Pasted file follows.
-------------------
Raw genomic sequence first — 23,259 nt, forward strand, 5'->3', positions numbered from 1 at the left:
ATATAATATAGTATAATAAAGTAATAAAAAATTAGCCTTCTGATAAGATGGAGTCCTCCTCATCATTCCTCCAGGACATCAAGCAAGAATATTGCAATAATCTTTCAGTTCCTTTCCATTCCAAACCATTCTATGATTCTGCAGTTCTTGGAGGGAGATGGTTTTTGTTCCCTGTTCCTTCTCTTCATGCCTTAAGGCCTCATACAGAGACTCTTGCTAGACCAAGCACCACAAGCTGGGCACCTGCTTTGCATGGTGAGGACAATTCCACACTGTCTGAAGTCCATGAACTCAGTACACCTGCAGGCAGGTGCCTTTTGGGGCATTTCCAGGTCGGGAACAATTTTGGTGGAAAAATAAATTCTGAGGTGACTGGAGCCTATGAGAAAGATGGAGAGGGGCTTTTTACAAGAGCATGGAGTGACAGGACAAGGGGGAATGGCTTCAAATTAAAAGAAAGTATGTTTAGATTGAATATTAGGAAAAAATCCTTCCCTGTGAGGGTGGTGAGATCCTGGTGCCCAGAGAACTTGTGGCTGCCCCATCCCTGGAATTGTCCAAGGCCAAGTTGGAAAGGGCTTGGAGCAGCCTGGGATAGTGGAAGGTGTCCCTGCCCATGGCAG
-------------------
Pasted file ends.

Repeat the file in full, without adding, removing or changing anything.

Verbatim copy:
Raw genomic sequence first — 23,259 nt, forward strand, 5'->3', positions numbered from 1 at the left:
ATATAATATAGTATAATAAAGTAATAAAAAATTAGCCTTCTGATAAGATGGAGTCCTCCTCATCATTCCTCCAGGACATCAAGCAAGAATATTGCAATAATCTTTCAGTTCCTTTCCATTCCAAACCATTCTATGATTCTGCAGTTCTTGGAGGGAGATGGTTTTTGTTCCCTGTTCCTTCTCTTCATGCCTTAAGGCCTCATACAGAGACTCTTGCTAGACCAAGCACCACAAGCTGGGCACCTGCTTTGCATGGTGAGGACAATTCCACACTGTCTGAAGTCCATGAACTCAGTACACCTGCAGGCAGGTGCCTTTTGGGGCATTTCCAGGTCGGGAACAATTTTGGTGGAAAAATAAATTCTGAGGTGACTGGAGCCTATGAGAAAGATGGAGAGGGGCTTTTTACAAGAGCATGGAGTGACAGGACAAGGGGGAATGGCTTCAAATTAAAAGAAAGTATGTTTAGATTGAATATTAGGAAAAAATCCTTCCCTGTGAGGGTGGTGAGATCCTGGTGCCCAGAGAACTTGTGGCTGCCCCATCCCTGGAATTGTCCAAGGCCAAGTTGGAAAGGGCTTGGAGCAGCCTGGGATAGTGGAAGGTGTCCCTGCCCATGGCAG